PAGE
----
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Electrons in Atoms

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Models of the Atom Atoms are the smallest indivisible part of an element—who stated this? John Dalton (thanks to Democritus) The atom is a ball of positive charge with electrons spread throughout—who stated this? JJ Thomson An atom’s mass is concentrated in the small positively charged nucleus. The electrons surround the nucleus and the rest of the atom is empty space—who stated this? Rutherford Electrons are arranged in concentric paths around the nucleus—who stated this? Neils Bohr

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Ernest Rutherford’s Model Discovered dense positive piece at the center of the atom- “nucleus” Electrons would surround and move around it, like planets around the sun Atom is mostly empty space It did not explain the chemical properties of the elements – a better description of the electron behavior was needed

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Niels Bohr’s Model Why don’t the electrons fall into the nucleus? Move like planets around the sun. In specific circular paths, or orbits, at different levels. An amount of fixed energy separates one level from another.

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The Bohr Model of the Atom Niels Bohr I pictured the electrons orbiting the nucleus much like planets orbiting the sun. However, electrons are found in specific circular paths around the nucleus, and can jump from one level to another.

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Bohr’s model Energy level of an electron: region around the nucleus where an electron is likely to be moving analogous to the rungs of a ladder The electron cannot exist between energy levels, just like you can’t stand between rungs on a ladder A quantum of energy is the amount of energy required to move an electron from one energy level to another The higher the electron is on the “energy ladder” the farther it is from the nucleus.

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The Quantum Mechanical Model The quantum mechanical model of the atom estimates the probability of finding an electron in a certain location Energy is quantized - It comes in chunks. A quantum is the amount of energy needed to move an electron from one energy level to another. In 1926, Erwin Schrodinger derived an equation that described the energy and position of the electrons in an atom

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Schrodinger’s Wave Equation probability This Equation gives the probability of a single electron being found along a single axis (x-axis) Erwin Schrodinger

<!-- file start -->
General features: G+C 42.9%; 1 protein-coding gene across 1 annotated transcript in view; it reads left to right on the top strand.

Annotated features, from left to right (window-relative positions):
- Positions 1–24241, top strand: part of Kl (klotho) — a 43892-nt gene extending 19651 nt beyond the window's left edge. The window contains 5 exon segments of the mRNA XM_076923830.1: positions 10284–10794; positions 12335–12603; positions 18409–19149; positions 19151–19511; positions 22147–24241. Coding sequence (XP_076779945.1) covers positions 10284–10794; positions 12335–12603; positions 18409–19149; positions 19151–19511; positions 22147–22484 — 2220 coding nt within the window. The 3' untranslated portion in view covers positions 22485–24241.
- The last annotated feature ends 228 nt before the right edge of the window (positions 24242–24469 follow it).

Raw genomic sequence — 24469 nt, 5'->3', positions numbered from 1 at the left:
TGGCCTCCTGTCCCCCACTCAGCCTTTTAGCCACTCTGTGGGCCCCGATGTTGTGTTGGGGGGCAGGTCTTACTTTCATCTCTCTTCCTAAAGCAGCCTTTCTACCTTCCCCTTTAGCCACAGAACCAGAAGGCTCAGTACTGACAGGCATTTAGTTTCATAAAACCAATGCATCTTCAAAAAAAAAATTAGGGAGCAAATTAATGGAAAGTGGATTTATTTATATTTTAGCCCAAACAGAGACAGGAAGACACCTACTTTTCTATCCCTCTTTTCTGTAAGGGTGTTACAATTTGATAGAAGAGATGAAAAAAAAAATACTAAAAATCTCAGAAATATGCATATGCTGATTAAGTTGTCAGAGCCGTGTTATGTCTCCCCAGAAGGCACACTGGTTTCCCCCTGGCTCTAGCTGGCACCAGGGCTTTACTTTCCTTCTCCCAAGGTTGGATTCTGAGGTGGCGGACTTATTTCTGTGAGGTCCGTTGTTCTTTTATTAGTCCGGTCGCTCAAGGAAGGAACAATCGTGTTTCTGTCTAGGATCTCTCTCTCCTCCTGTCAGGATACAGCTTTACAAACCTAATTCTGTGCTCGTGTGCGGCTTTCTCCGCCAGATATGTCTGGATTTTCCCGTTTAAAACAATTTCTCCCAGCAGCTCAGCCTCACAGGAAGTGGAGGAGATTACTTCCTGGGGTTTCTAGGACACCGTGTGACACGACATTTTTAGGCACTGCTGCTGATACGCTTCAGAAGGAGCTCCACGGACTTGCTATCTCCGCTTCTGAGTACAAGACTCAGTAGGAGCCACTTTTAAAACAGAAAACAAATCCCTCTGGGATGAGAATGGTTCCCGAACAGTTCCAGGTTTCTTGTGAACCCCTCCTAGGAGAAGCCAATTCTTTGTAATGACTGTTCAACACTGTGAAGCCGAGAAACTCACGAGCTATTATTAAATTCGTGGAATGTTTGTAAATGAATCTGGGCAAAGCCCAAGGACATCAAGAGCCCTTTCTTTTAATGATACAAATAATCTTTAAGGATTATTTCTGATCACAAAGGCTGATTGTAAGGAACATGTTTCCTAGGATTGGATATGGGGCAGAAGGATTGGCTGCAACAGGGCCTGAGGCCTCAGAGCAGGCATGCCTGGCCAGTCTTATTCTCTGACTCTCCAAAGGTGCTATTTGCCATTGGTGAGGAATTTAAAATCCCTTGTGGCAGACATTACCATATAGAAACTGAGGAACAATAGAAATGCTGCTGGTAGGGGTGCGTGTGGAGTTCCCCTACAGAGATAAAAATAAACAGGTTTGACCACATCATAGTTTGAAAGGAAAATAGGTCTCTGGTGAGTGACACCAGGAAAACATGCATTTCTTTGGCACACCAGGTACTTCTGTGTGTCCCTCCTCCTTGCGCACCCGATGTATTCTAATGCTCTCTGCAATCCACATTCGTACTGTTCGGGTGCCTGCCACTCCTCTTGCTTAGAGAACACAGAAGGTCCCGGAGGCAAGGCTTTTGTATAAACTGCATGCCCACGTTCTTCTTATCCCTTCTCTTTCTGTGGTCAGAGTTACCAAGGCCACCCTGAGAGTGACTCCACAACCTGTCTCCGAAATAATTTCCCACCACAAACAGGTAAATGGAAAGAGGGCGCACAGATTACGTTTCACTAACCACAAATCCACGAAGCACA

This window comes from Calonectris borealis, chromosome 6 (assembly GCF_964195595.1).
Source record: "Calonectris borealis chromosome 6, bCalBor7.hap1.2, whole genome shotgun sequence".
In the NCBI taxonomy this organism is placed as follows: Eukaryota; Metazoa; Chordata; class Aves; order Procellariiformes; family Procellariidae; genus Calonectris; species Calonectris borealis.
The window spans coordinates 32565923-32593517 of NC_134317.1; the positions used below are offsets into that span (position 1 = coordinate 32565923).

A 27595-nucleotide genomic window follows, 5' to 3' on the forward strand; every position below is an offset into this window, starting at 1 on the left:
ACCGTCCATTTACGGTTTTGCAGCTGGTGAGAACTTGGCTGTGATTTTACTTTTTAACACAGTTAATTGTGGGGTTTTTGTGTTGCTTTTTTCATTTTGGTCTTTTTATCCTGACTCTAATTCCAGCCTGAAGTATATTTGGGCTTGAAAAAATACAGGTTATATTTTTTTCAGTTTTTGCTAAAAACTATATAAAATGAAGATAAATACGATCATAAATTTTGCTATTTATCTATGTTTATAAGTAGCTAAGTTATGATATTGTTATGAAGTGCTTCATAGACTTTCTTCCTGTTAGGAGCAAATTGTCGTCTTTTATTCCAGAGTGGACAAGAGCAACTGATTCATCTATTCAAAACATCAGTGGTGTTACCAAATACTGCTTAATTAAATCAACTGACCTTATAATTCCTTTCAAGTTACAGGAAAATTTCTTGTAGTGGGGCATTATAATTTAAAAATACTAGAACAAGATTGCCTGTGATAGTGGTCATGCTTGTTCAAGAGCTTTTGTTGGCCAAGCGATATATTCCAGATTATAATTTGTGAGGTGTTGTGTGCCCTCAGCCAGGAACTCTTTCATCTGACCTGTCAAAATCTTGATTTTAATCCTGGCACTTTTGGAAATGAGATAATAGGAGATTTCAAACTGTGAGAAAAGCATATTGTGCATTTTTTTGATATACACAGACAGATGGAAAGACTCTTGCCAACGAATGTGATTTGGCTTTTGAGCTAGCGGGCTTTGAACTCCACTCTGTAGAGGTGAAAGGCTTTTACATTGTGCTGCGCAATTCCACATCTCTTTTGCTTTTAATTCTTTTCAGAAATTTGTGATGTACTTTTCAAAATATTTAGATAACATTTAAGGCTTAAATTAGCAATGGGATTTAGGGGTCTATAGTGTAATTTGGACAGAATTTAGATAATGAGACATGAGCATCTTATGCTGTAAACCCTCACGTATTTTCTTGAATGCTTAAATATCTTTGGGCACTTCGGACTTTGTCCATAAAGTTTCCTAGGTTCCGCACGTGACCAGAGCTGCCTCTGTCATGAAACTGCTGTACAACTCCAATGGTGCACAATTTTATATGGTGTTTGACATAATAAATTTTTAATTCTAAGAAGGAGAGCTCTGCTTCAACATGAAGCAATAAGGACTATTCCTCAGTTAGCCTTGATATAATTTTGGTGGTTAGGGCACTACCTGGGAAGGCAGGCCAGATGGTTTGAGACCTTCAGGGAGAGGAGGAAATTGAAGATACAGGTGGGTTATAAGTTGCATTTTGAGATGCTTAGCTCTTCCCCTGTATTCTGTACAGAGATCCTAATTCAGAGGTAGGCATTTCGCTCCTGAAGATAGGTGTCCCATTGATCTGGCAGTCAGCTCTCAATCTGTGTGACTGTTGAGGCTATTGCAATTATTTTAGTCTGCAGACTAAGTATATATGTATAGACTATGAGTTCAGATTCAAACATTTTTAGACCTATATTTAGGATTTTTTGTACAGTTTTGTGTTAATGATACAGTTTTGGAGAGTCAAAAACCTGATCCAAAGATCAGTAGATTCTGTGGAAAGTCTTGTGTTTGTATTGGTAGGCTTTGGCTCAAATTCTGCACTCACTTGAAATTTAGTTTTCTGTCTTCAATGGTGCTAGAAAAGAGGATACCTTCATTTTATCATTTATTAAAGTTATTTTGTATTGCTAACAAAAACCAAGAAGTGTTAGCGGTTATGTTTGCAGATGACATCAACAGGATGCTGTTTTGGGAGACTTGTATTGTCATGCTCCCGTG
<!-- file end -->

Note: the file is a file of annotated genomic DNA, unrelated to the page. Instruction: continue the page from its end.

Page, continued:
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Things that are very small behave differently from things big enough to see. The quantum mechanical model is a mathematical solution It is not like anything you can see. The Quantum Mechanical Model

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There are energy levels for electrons. Orbits are not circular. We can only know the probability of finding an electron a certain distance from the nucleus. The Quantum Mechanical Model says…

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The atom is found inside a blurry “electron cloud” An area where there is a chance of finding an electron. Think of fan blades The Quantum Mechanical Model

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The physics of the very small Quantum mechanics explains how very small particles behave Quantum mechanics is an explanation for subatomic particles and atoms as waves Classical mechanics describes the motions of bodies much larger than atoms

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Atomic Orbitals Principal Quantum Number (n) = the energy level of the electron: 1, 2, 3, etc. Do you remember how many there are? Within each energy level, there are sublevels The complex math of Schrodinger’s equation describes several shapes of these sublevels These “shapes” are called atomic orbitals - regions where there is a high probability of finding an electron

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Principal Quantum Number Generally symbolized by “n”, it denotes the shell (energy level) in which the electron is located. Maximum number of electrons that can fit in an energy level: 2n 2

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Summary s p d f # of shapes Max electrons Starts at energy level 1 2 1 3 6 2 5 10 3 7 14 4

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By Energy Level First Energy Level Has only s orbital only 2 electrons 1s 2 Notice 2(1) 2 Second Energy Level Has s and p orbitals available 2 in s, 6 in p 2s 2 2p 6 8 total electrons Notice 2(2) 2

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By Energy Level Third energy level Has s, p, and d orbitals 2 in s, 6 in p, and 10 in d 3s 2 3p 6 3d 10 18 total electrons Again 2(3) 2 Fourth energy level Has s, p, d, and f orbitals 2 in s, 6 in p, 10 in d, and 14 in f 4s 2 4p 6 4d 10 4f 14 32 total electrons 2(4) 2

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By Energy Level Any more than the fourth and not all the orbitals will fill up. You simply run out of electrons The orbitals do not fill up in a neat order. The energy levels overlap Lowest energy fill first.

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Electron Configuration Let’s review… Give the electron for Sodium (Na) 1s 2 2s 2 2p 6 3s 1 Remember the periodic table…

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s block p block d block f block Periodic table and orbitals